Sneak preview of Kobo’s next iOS update!

Good news for readers who use Kobo’s iOS app. After my post last week where I criticized the most recent update for adding too many bells and whistles, Kobo got in touch to let me know that they’d heard similar complaints from others, and that they had an update in the works that would address some of the user interface issues. Well, here it is straight from Kobo’s test kitchen: a peek at what the forthcoming update will look like. Continue reading

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Longform + iPad = world’s best general interest mag

I’ve been trying to come up with a good way to describe the newly released Longform app for iPad. It’s a digital magazine on steroids. It’s an infinite magazine, a magazine multiplex. It’s a portable reading room where new issues arrive daily. It’s an evolving anthology of nonfiction journalism.

The point is, it’s awesome. If you have an iPad and you prefer longer, more substantial articles over 350-word pieces, you’ll love it. Continue reading

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A monopoly believes it is permanent

A monopoly believes it is a permanent fixture in its industry. An Internet e-commerce company worries obsessively that it can be destroyed at any time if it doesn’t stay fast and smart. The contrast between Amazon and big publishing could not be more stark.
The Passive Voice

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Apple clarifies iBooks Author fine print, but message is the same

Don’t get too excited by the news that Apple has revised its license agreement for iBooks Author. The terms remain exactly the same; they’re just more explicit now.

Apple No Longer Claims to Own Your Content on iBooks

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One “feature” too many, and Kobo finally ruins its iOS app

I no longer enjoy launching the Kobo app on my iPhone or iPad. I stopped looking forward to interacting with it a few updates ago, and now I actually avoid it.

This has been building for a while. A year ago, I praised Kobo for being ahead of the curve when it came to adding entertaining new features to its iPad app (the features were later extended to other platforms). “Best app,” I wrote then, and I meant it. But over the past six months—well, ever since Apple crippled all the competing ebook retailers’ apps for strategic reasons in the summer of 2011—Kobo has been adding new features to make its app more and more “social” and “networked” and “fun”, with the consequence that the app has started to become less and less enjoyable to use. The latest upgrade (version 5.3) has simply made it not worth bothering with anymore. Continue reading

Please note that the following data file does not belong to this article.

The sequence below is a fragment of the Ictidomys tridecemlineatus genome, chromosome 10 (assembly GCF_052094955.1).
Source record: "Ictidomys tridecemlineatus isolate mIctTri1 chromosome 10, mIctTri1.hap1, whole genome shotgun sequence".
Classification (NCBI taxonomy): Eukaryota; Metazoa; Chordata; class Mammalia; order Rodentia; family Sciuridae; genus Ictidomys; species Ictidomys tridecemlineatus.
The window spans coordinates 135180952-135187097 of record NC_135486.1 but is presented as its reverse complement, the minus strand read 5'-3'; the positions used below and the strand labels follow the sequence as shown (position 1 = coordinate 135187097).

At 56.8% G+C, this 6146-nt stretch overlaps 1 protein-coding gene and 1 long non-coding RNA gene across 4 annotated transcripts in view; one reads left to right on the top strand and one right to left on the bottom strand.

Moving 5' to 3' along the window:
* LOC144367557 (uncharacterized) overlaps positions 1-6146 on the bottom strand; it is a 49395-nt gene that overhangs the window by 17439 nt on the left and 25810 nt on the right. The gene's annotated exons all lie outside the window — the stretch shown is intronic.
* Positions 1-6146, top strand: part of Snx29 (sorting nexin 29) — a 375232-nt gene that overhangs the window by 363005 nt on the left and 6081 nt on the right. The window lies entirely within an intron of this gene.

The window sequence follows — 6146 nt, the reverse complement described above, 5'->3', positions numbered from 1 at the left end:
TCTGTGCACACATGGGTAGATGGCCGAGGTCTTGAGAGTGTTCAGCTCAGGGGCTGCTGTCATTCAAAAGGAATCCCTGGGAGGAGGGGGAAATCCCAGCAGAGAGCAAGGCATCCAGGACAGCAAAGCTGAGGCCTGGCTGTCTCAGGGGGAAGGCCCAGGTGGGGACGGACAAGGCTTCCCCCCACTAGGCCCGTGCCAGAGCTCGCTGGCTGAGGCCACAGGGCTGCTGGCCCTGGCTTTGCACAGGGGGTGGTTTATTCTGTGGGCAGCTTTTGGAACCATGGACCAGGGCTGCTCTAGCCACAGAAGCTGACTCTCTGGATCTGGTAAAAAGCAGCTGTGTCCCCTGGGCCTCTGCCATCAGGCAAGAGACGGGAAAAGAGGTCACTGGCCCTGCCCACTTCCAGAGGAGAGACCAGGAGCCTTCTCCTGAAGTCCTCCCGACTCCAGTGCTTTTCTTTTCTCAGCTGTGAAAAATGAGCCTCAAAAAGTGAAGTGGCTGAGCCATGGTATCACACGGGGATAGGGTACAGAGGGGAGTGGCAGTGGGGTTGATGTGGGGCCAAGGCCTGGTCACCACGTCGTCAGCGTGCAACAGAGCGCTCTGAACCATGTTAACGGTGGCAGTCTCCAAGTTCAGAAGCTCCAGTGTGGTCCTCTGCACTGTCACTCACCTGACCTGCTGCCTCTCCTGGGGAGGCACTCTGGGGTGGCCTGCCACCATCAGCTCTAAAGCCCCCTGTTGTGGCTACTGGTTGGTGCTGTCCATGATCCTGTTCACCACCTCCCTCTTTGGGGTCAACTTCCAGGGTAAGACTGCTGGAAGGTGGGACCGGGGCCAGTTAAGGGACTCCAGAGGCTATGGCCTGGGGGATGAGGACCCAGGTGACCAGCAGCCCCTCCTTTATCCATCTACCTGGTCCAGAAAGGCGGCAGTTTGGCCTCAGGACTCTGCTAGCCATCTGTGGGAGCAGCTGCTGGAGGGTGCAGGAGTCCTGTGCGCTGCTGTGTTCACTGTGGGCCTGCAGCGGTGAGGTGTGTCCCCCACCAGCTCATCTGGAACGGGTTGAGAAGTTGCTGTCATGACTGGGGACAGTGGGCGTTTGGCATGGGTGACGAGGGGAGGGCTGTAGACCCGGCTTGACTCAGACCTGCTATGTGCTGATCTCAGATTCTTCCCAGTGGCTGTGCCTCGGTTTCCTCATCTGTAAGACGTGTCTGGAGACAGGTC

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Self-help rights guide for indie publishers

If you’ve ever signed a contract for a book, as an author, a publisher, or a translator, do you know why it stipulated the terms that it did? […] Petra Hardt, Foreign Rights Director at Suhrkamp Verlag in Berlin, has written a book to guide publishers in making the best choices regarding such essential questions.
Publishing Perspectives

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Why social reading apps are doomed to fail

I’ve been testing out some social reading apps on the iPad in recent weeks, and while I hope to post something more in-depth in the near future, I read some items today that corroborate a general disappointment I’ve been feeling.

Too many restrictions

About a week ago, a study about ebook buying and reading habits reported that teens find current ebook platforms too limited when it comes to social sharing:

The E-Book Market for 13- to 17-Year-Olds

  • Teens lag behind all other age groups in e-book adoption. Sixty-six percent of 13- to 17-year olds say they prefer print books to e-books, 26 percent say they have no preference and only 8 percent prefer e-books.
  • One reason for this resistance: Teens like using social technology to discuss and share things with their friends, and e-books at this point are not a social technology. An increasing number of teens surveyed says there are too many restrictions on using e-books: 14 percent said so in 2011, compared to 6 percent in 2010.

That’s been my overall takeaway, too, while test-driving these various social reading apps recently. There are just too many restrictions to make the experience enjoyable. Continue reading

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Can Apple even enforce its abusive iBooks Author EULA?

The always helpful Passive Voice lawyer weighs in on whether Apple has created a EULA for iBooks Author that no sane judge would consider valid.

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